CP:            I agree with you, I think we should avoid bone scans for the first eight weeks because you can’t interpret them.


CR:            Absolutely.


CP:            So, Karim, when do you imagine somebody who is on abiraterone?


KF:            I guess the trial was the trial, obviously, but in normal life I actually do minimal imaging to the bone just to assess progression overall response because it’s really tough and we all know the limitations of doing that. I do bone imaging when it comes, for example, to try to prevent spinal cord compressions and this is an MRI, and I guess this is much more clinically important rather than doing bone scan after bone scan, honestly.


CP:            So what would prompt you to get an MRI scan of the spine?


KF:            There is ultimately no clear recommendation on that but in my practice a gentleman with multiple spots on the bone scan on the spine should probably get an MRI. Now, how often should you repeat the MRI is something we don’t really know because spinal really, when you’re talking about strong morbidities spinal cord compression is really the worse thing so this is really the thing we want to prevent.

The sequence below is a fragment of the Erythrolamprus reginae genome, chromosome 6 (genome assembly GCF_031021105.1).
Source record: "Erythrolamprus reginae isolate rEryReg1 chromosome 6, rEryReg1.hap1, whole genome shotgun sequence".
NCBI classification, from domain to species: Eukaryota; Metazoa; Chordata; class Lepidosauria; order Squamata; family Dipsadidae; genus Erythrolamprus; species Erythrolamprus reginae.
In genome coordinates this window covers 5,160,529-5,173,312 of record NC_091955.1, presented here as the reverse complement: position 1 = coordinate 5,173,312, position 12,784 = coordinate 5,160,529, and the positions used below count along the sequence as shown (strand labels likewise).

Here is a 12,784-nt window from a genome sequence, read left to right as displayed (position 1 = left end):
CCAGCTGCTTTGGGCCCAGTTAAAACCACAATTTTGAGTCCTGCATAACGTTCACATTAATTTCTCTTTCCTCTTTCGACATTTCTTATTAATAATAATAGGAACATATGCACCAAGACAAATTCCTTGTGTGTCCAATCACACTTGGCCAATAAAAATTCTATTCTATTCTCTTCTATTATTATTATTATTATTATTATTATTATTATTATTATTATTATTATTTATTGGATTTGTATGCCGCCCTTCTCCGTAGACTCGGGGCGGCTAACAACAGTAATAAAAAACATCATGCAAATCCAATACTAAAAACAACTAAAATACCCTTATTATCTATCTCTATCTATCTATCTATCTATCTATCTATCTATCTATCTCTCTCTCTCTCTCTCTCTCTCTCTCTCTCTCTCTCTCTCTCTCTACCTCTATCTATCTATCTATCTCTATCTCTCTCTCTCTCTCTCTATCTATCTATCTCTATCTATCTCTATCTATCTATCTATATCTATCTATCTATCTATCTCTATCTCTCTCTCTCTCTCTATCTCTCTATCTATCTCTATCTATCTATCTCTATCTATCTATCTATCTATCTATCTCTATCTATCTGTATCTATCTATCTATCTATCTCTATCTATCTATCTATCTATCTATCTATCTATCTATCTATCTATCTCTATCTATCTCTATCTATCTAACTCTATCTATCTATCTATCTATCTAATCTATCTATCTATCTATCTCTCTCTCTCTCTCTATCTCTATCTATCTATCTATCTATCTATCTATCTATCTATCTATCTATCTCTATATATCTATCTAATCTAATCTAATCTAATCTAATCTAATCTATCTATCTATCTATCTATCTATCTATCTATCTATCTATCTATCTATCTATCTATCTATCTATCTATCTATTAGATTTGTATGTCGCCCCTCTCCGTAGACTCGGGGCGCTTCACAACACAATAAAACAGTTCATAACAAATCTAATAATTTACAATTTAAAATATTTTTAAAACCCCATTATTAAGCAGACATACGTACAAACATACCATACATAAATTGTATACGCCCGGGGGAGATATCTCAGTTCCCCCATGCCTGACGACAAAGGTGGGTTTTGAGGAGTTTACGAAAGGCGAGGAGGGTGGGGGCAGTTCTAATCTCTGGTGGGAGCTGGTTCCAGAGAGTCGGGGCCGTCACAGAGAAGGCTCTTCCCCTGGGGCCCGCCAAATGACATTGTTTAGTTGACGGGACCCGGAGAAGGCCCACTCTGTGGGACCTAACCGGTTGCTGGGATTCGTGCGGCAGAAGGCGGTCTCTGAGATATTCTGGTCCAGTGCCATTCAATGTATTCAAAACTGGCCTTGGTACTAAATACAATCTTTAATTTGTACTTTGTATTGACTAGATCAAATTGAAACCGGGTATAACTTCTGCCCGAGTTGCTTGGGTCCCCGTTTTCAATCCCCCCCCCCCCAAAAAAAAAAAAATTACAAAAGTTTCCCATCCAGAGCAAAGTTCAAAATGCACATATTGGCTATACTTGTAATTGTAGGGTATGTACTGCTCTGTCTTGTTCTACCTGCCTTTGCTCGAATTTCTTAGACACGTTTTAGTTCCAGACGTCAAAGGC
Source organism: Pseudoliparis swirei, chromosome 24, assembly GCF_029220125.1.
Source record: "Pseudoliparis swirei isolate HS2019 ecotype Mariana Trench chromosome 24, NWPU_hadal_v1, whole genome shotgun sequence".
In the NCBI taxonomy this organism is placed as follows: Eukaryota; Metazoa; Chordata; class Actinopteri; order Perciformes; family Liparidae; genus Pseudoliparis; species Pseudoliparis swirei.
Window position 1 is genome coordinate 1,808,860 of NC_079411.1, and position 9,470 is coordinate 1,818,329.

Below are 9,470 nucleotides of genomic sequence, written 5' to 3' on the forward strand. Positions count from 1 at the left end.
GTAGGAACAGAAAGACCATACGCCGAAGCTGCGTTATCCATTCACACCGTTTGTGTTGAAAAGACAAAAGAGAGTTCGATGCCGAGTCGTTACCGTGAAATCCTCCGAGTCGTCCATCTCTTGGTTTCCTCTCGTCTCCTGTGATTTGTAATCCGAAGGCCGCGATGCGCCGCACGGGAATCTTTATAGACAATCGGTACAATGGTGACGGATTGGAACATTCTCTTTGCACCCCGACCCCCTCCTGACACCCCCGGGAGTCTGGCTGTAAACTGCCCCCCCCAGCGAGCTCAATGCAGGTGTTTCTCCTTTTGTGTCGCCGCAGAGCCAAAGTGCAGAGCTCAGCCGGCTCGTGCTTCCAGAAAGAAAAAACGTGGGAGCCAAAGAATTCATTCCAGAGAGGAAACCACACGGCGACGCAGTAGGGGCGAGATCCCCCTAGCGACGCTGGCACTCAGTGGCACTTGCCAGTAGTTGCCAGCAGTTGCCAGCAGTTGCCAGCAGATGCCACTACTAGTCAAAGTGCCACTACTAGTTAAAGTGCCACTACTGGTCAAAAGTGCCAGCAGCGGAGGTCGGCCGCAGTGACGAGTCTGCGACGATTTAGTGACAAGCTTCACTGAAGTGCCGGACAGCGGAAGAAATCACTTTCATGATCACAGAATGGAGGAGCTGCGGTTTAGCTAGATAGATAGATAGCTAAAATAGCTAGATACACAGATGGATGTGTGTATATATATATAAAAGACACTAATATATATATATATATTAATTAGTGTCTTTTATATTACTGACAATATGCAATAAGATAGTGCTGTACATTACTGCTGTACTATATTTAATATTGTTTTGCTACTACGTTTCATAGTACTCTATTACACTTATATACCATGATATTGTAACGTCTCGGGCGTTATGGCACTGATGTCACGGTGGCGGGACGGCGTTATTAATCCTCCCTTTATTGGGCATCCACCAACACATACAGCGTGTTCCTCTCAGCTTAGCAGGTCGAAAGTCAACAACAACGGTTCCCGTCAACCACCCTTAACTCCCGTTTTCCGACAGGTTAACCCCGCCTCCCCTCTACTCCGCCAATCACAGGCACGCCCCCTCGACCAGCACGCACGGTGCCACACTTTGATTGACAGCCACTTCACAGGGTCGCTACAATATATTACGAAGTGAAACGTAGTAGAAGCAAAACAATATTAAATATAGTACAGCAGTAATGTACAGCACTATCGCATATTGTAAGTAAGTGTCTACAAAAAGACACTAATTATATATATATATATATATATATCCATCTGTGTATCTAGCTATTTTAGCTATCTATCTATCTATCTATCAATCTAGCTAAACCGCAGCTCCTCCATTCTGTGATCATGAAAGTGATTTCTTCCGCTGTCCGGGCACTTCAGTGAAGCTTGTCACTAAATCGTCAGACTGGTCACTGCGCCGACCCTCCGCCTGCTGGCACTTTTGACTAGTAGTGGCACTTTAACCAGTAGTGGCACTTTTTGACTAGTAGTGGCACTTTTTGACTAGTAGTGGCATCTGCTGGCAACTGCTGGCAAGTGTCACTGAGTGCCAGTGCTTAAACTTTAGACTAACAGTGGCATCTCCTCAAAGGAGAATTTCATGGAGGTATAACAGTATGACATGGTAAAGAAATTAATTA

CP:            So how about you Charles, when do you image patients who are on abiraterone?


CR:            Outside of the context of a clinical trial, if a patient does not have a high burden of disease and they’ve experienced a PSA decline and they are asymptomatic and doing well overall, I will not scan for response because a scan for response doesn’t direct my therapy. I will scan when the PSA begins to rise or if new symptoms develop. Karim’s point is a good one, if a patient has a high burden of spinal disease you may need to follow that with serial MRIs to avoid or prevent a spinal cord complication which, fortunately, is rare and I think probably going to be even less common as time goes on.